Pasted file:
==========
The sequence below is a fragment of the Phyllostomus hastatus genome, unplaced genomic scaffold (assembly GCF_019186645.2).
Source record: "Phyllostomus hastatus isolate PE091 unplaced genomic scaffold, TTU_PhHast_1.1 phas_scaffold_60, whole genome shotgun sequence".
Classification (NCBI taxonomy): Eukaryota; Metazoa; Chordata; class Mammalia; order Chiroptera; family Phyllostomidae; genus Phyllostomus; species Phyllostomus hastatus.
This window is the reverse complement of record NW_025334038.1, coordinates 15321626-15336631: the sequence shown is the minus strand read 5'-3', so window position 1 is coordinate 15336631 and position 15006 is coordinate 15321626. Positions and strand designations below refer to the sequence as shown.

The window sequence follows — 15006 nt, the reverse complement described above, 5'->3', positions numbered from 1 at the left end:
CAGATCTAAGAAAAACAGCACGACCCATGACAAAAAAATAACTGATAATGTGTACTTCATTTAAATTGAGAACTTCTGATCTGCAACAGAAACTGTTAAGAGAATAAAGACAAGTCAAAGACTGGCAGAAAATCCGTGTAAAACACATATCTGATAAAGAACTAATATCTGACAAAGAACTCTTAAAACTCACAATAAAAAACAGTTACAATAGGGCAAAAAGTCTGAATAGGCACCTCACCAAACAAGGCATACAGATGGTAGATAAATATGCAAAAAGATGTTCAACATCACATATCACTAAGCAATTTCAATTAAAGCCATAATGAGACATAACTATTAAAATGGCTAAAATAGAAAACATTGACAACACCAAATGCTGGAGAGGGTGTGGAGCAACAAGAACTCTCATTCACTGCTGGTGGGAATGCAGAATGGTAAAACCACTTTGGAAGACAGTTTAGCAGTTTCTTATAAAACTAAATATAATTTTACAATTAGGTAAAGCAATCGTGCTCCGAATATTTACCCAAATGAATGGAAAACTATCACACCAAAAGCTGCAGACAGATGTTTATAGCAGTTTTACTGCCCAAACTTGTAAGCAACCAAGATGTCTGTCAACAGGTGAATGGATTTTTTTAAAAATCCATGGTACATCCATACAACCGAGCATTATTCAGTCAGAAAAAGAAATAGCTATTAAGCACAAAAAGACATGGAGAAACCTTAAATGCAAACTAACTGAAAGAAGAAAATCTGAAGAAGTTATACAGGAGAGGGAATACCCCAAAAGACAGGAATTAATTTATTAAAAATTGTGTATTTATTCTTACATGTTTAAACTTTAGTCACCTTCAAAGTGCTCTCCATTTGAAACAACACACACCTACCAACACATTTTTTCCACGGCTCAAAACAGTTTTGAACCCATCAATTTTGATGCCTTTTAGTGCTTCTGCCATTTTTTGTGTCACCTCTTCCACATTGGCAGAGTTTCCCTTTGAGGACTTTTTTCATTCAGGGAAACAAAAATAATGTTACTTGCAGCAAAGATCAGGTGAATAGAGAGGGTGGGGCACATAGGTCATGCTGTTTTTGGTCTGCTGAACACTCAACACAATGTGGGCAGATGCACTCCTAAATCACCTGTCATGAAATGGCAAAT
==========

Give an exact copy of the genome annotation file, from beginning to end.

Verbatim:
The sequence below is a fragment of the Phyllostomus hastatus genome, unplaced genomic scaffold (assembly GCF_019186645.2).
Source record: "Phyllostomus hastatus isolate PE091 unplaced genomic scaffold, TTU_PhHast_1.1 phas_scaffold_60, whole genome shotgun sequence".
Classification (NCBI taxonomy): Eukaryota; Metazoa; Chordata; class Mammalia; order Chiroptera; family Phyllostomidae; genus Phyllostomus; species Phyllostomus hastatus.
This window is the reverse complement of record NW_025334038.1, coordinates 15321626-15336631: the sequence shown is the minus strand read 5'-3', so window position 1 is coordinate 15336631 and position 15006 is coordinate 15321626. Positions and strand designations below refer to the sequence as shown.

The window sequence follows — 15006 nt, the reverse complement described above, 5'->3', positions numbered from 1 at the left end:
CAGATCTAAGAAAAACAGCACGACCCATGACAAAAAAATAACTGATAATGTGTACTTCATTTAAATTGAGAACTTCTGATCTGCAACAGAAACTGTTAAGAGAATAAAGACAAGTCAAAGACTGGCAGAAAATCCGTGTAAAACACATATCTGATAAAGAACTAATATCTGACAAAGAACTCTTAAAACTCACAATAAAAAACAGTTACAATAGGGCAAAAAGTCTGAATAGGCACCTCACCAAACAAGGCATACAGATGGTAGATAAATATGCAAAAAGATGTTCAACATCACATATCACTAAGCAATTTCAATTAAAGCCATAATGAGACATAACTATTAAAATGGCTAAAATAGAAAACATTGACAACACCAAATGCTGGAGAGGGTGTGGAGCAACAAGAACTCTCATTCACTGCTGGTGGGAATGCAGAATGGTAAAACCACTTTGGAAGACAGTTTAGCAGTTTCTTATAAAACTAAATATAATTTTACAATTAGGTAAAGCAATCGTGCTCCGAATATTTACCCAAATGAATGGAAAACTATCACACCAAAAGCTGCAGACAGATGTTTATAGCAGTTTTACTGCCCAAACTTGTAAGCAACCAAGATGTCTGTCAACAGGTGAATGGATTTTTTTAAAAATCCATGGTACATCCATACAACCGAGCATTATTCAGTCAGAAAAAGAAATAGCTATTAAGCACAAAAAGACATGGAGAAACCTTAAATGCAAACTAACTGAAAGAAGAAAATCTGAAGAAGTTATACAGGAGAGGGAATACCCCAAAAGACAGGAATTAATTTATTAAAAATTGTGTATTTATTCTTACATGTTTAAACTTTAGTCACCTTCAAAGTGCTCTCCATTTGAAACAACACACACCTACCAACACATTTTTTCCACGGCTCAAAACAGTTTTGAACCCATCAATTTTGATGCCTTTTAGTGCTTCTGCCATTTTTTGTGTCACCTCTTCCACATTGGCAGAGTTTCCCTTTGAGGACTTTTTTCATTCAGGGAAACAAAAATAATGTTACTTGCAGCAAAGATCAGGTGAATAGAGAGGGTGGGGCACATAGGTCATGCTGTTTTTGGTCTGCTGAACACTCAACACAATGTGGGCAGATGCACTCCTAAATCACCTGTCATGAAATGGCAAAT